I tried to extend their chart for the next three years, 87, 88, and 89. These are S&P 500 closing prices from www.iqc.com.
1/2/86 209.57 1/2/87 246.43 1/4/88 255.94 1/3/89 275.31 1/2/96 620.73 1/2/97 737.01 1/2/98 975.04 1/4/99 1228.10
The corresponding ten year ratios are:
1986 2.96 1987 2.99 1988 3.81 1989 4.46
Unfortunately I don't know how I could get the data to calculate the 30 year average earnings of the S&P companies. However over a four year period the average shouldn't change much, so I will ignore it and estimate the X axis movement purely on the basis of the ratio between the 1986 value and the values on the following years.
Reading from the chart, the X axis value for 1986 is about 15, and scaling it upwards for the following years we get:
1986 15 1987 17.6 1988 18.3 1989 19.7
When I plot these, they make a beeline upwards to the right, ending a bit above the "e" of "Log Scale" in the heading above the chart.
This line is outside the envelope which has been explored by previous years. Visually it is very much out of place, a jarring upward lurch at right angles to the long term trend line. I'm sure that if we recalculated the regression the fit would be much worse today than it was in 1986. (It would be interesting to know if the author has revisited the issue since publication.)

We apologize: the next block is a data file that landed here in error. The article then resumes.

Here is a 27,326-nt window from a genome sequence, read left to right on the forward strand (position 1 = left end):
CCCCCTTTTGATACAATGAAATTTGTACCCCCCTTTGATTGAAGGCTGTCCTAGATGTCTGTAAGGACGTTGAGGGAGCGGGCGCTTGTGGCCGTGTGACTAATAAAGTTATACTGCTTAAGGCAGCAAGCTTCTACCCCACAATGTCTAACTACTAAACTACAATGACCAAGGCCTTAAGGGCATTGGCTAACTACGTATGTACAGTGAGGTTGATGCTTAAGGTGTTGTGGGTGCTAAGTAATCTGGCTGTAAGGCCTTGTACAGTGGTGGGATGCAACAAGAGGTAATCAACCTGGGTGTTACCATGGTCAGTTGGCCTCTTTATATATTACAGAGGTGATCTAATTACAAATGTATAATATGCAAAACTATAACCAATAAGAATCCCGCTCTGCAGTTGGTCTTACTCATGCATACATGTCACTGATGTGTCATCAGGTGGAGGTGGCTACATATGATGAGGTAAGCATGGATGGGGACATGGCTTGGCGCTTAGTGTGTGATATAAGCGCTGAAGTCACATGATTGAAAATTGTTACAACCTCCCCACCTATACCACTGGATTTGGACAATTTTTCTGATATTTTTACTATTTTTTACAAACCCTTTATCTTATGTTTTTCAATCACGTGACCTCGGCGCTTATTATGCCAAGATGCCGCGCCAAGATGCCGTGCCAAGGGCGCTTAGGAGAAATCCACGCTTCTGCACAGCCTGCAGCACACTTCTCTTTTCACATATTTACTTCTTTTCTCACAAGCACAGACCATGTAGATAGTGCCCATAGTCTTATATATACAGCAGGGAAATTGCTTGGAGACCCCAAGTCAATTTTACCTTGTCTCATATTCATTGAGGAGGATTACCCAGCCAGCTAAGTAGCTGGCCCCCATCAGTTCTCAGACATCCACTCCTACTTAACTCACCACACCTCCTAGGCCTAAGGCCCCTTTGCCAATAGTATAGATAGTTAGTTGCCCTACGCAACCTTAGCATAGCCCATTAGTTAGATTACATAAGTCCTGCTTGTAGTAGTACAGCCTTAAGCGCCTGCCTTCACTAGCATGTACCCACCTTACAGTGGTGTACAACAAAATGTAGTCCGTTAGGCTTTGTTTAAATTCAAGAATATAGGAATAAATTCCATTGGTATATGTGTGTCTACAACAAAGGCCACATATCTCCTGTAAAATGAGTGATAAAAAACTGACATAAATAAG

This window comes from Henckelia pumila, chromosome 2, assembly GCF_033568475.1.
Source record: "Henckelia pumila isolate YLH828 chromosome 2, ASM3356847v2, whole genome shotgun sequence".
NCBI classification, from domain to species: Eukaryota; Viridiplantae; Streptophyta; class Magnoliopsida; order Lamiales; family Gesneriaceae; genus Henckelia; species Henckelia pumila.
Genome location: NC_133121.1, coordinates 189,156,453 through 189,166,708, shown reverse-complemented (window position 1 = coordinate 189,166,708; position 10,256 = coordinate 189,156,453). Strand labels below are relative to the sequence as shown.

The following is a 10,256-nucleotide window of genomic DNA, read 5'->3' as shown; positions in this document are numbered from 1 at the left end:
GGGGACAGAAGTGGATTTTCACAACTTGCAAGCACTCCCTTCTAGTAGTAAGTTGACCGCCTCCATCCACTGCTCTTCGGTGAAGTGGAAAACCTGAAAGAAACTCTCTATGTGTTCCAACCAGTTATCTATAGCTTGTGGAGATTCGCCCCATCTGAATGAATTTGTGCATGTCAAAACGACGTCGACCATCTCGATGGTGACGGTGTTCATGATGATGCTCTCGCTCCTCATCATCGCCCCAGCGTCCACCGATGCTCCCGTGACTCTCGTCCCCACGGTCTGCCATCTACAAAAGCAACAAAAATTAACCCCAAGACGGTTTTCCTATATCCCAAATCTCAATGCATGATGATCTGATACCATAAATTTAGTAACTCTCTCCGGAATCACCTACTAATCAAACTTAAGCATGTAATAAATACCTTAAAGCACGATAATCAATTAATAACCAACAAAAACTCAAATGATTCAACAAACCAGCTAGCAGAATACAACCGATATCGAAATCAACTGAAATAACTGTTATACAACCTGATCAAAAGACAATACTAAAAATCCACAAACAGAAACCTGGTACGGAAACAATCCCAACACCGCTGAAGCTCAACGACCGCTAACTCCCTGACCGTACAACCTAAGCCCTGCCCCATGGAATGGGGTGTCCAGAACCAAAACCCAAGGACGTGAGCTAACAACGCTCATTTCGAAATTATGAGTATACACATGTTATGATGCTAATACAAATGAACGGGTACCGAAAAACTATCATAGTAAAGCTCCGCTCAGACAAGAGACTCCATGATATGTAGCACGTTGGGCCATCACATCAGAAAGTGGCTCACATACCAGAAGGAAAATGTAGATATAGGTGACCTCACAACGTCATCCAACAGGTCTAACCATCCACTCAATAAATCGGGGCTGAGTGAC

It is well known that the market today has many characteristics which are not typical of how it has behaved over most of this century. By most conventional measures it has been overpriced for years. This chart illustrates the same effect. The market in the last few years seems to be defying gravity. We are literally off the chart. Whether and when we will return to earth remains to be seen.